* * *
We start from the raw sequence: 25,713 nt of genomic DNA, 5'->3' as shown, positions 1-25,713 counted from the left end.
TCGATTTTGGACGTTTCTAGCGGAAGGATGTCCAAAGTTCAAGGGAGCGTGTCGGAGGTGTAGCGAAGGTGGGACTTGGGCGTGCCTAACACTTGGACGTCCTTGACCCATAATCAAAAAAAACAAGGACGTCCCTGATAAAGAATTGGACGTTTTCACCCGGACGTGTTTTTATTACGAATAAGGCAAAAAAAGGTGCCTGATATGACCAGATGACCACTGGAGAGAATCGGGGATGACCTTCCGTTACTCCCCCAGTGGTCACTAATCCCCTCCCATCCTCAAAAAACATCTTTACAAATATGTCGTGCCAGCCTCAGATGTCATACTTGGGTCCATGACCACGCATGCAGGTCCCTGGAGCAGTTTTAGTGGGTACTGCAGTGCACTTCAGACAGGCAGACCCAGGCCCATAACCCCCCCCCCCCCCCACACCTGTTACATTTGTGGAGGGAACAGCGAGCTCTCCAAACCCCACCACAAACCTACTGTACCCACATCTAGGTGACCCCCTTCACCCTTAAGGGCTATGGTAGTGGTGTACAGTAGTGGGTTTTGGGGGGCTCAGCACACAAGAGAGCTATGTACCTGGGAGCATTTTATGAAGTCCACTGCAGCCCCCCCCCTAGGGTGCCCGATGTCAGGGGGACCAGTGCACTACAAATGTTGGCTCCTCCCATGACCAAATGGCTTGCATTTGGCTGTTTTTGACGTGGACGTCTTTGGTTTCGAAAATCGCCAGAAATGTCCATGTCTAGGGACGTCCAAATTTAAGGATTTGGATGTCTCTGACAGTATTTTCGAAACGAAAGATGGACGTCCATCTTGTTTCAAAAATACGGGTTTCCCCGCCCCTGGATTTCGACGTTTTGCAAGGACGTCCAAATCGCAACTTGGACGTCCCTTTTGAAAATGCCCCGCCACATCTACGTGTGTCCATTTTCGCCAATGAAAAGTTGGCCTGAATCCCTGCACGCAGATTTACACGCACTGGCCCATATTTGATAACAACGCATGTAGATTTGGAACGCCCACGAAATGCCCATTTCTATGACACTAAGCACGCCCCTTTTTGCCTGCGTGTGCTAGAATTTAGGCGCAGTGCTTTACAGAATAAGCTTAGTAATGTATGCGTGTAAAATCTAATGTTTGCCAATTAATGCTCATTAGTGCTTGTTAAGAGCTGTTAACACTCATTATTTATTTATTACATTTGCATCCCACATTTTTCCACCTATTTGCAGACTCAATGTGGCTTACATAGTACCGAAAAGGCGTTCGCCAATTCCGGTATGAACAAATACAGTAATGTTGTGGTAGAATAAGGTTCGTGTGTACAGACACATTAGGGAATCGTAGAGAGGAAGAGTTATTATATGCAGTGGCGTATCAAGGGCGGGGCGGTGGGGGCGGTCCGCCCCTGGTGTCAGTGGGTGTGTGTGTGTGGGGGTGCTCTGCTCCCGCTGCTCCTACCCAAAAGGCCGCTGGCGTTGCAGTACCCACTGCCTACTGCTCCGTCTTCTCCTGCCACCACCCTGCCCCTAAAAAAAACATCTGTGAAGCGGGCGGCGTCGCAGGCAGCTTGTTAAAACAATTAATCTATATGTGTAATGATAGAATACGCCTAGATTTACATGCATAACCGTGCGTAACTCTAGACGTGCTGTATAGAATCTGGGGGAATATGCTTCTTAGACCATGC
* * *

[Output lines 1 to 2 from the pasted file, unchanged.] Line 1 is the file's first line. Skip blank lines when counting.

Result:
We start from the raw sequence: 25,713 nt of genomic DNA, 5'->3' as shown, positions 1-25,713 counted from the left end.
TCGATTTTGGACGTTTCTAGCGGAAGGATGTCCAAAGTTCAAGGGAGCGTGTCGGAGGTGTAGCGAAGGTGGGACTTGGGCGTGCCTAACACTTGGACGTCCTTGACCCATAATCAAAAAAAACAAGGACGTCCCTGATAAAGAATTGGACGTTTTCACCCGGACGTGTTTTTATTACGAATAAGGCAAAAAAAGGTGCCTGATATGACCAGATGACCACTGGAGAGAATCGGGGATGACCTTCCGTTACTCCCCCAGTGGTCACTAATCCCCTCCCATCCTCAAAAAACATCTTTACAAATATGTCGTGCCAGCCTCAGATGTCATACTTGGGTCCATGACCACGCATGCAGGTCCCTGGAGCAGTTTTAGTGGGTACTGCAGTGCACTTCAGACAGGCAGACCCAGGCCCATAACCCCCCCCCCCCCCCACACCTGTTACATTTGTGGAGGGAACAGCGAGCTCTCCAAACCCCACCACAAACCTACTGTACCCACATCTAGGTGACCCCCTTCACCCTTAAGGGCTATGGTAGTGGTGTACAGTAGTGGGTTTTGGGGGGCTCAGCACACAAGAGAGCTATGTACCTGGGAGCATTTTATGAAGTCCACTGCAGCCCCCCCCCTAGGGTGCCCGATGTCAGGGGGACCAGTGCACTACAAATGTTGGCTCCTCCCATGACCAAATGGCTTGCATTTGGCTGTTTTTGACGTGGACGTCTTTGGTTTCGAAAATCGCCAGAAATGTCCATGTCTAGGGACGTCCAAATTTAAGGATTTGGATGTCTCTGACAGTATTTTCGAAACGAAAGATGGACGTCCATCTTGTTTCAAAAATACGGGTTTCCCCGCCCCTGGATTTCGACGTTTTGCAAGGACGTCCAAATCGCAACTTGGACGTCCCTTTTGAAAATGCCCCGCCACATCTACGTGTGTCCATTTTCGCCAATGAAAAGTTGGCCTGAATCCCTGCACGCAGATTTACACGCACTGGCCCATATTTGATAACAACGCATGTAGATTTGGAACGCCCACGAAATGCCCATTTCTATGACACTAAGCACGCCCCTTTTTGCCTGCGTGTGCTAGAATTTAGGCGCAGTGCTTTACAGAATAAGCTTAGTAATGTATGCGTGTAAAATCTAATGTTTGCCAATTAATGCTCATTAGTGCTTGTTAAGAGCTGTTAACACTCATTATTTATTTATTACATTTGCATCCCACATTTTTCCACCTATTTGCAGACTCAATGTGGCTTACATAGTACCGAAAAGGCGTTCGCCAATTCCGGTATGAACAAATACAGTAATGTTGTGGTAGAATAAGGTTCGTGTGTACAGACACATTAGGGAATCGTAGAGAGGAAGAGTTATTATATGCAGTGGCGTATCAAGGGCGGGGCGGTGGGGGCGGTCCGCCCCTGGTGTCAGTGGGTGTGTGTGTGTGGGGGTGCTCTGCTCCCGCTGCTCCTACCCAAAAGGCCGCTGGCGTTGCAGTACCCACTGCCTACTGCTCCGTCTTCTCCTGCCACCACCCTGCCCCTAAAAAAAACATCTGTGAAGCGGGCGGCGTCGCAGGCAGCTTGTTAAAACAATTAATCTATATGTGTAATGATAGAATACGCCTAGATTTACATGCATAACCGTGCGTAACTCTAGACGTGCTGTATAGAATCTGGGGGAATATGCTTCTTAGACCATGC